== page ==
Spring has come to recession-era America, which means that all across the nation, millions of old people are emerging from hibernation and hobbling out to their mailboxes in search of their long-awaited Social Security stimulus checks. The first round of payments provided by the American Recovery and Reinvestment Act has just been mailed out. So while the big banks may be raking in their trillions, U.S. elders--along with recipients of SSI and veterans’ benefits--will soon have a whopping $250 to protect them from the ravages of the economic meltdown.
And it looks like we’d better make it last, since it’s the only increase we’re likely to see for a long, long time. For the first time in more than 30 years, according to forecasts by the Congressional Budget Office, there will be no cost-of-living adjustment (COLA) to Social Security next year. In fact, because of low inflation, there probably won't be a COLA before 2013.
And it might not stop there, since the straw man of Social Security “reform” is yet again raising his scruffy head. The phony crusade to “save” Social Security from bankrupting the country and destroying the lives of our grandchildren has gained new traction during the recession. This manufactured crisis is already being used by conservatives (apparently with some cooperation from the Democrats) in a quest to cut old age entitlements--in effect taking money away from elders to pay for the Wall Street bailout.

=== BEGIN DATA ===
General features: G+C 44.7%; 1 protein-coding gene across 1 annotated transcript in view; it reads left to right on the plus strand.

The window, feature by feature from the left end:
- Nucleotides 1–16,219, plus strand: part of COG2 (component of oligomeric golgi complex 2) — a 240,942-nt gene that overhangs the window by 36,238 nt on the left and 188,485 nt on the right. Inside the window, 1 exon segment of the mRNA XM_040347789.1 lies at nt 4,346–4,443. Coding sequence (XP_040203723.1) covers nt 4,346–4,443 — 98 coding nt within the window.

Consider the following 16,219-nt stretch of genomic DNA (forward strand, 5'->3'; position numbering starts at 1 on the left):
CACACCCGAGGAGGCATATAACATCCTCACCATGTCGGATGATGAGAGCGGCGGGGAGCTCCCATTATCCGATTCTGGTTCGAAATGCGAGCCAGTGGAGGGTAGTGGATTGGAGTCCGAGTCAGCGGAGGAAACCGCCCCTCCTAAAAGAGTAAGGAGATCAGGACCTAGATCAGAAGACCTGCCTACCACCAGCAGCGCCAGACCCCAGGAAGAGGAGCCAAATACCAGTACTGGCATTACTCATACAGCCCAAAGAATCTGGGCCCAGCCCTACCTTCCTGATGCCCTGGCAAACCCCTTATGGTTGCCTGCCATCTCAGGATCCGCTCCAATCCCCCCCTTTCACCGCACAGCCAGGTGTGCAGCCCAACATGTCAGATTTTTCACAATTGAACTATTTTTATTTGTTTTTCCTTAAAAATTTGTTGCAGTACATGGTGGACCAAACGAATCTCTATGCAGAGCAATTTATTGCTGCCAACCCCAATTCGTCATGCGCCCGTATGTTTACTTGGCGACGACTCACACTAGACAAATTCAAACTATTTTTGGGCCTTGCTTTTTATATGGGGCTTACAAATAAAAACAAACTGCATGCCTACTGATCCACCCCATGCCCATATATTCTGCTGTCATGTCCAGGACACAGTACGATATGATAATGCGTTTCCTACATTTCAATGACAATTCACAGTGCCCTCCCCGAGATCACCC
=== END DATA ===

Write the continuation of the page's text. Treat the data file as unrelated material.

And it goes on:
A report released by the Trustees for Social Security and Medicare will surely add fuel to this manmade fire. The report projects that the Social Security system will remain solvent for "only" 28 years--downgraded from 32 years in the previous report--due to a reduction in payments into the system's trust fund as a result of the recession’s job losses.
This means that in terms of solvency, the giant government program is still running 28 years ahead of Citibank, Bank of America, and the other behemoth private financial institutions run by the high-paid geniuses of Wall Street (and much longer, if you count the years when the bubble was expanding). In addition, the Social Security trust fund is still in better shape than it was a decade ago, according to the Center for Budget and Policy Priorities.
None of this, of course, will stop proponents of entitlement cuts from brandishing the new trustees' report as a weapon. Within hours of the report’s release, a new post on the Cato Institute’s blog was warning that it “shows that the program’s financial crisis is growing worse while Congress has continued to duck the issue.” As for the proposed solution--even the financial meltdown that has decimated all of our 401(k)s is not enough to avert Cato from its true agenda: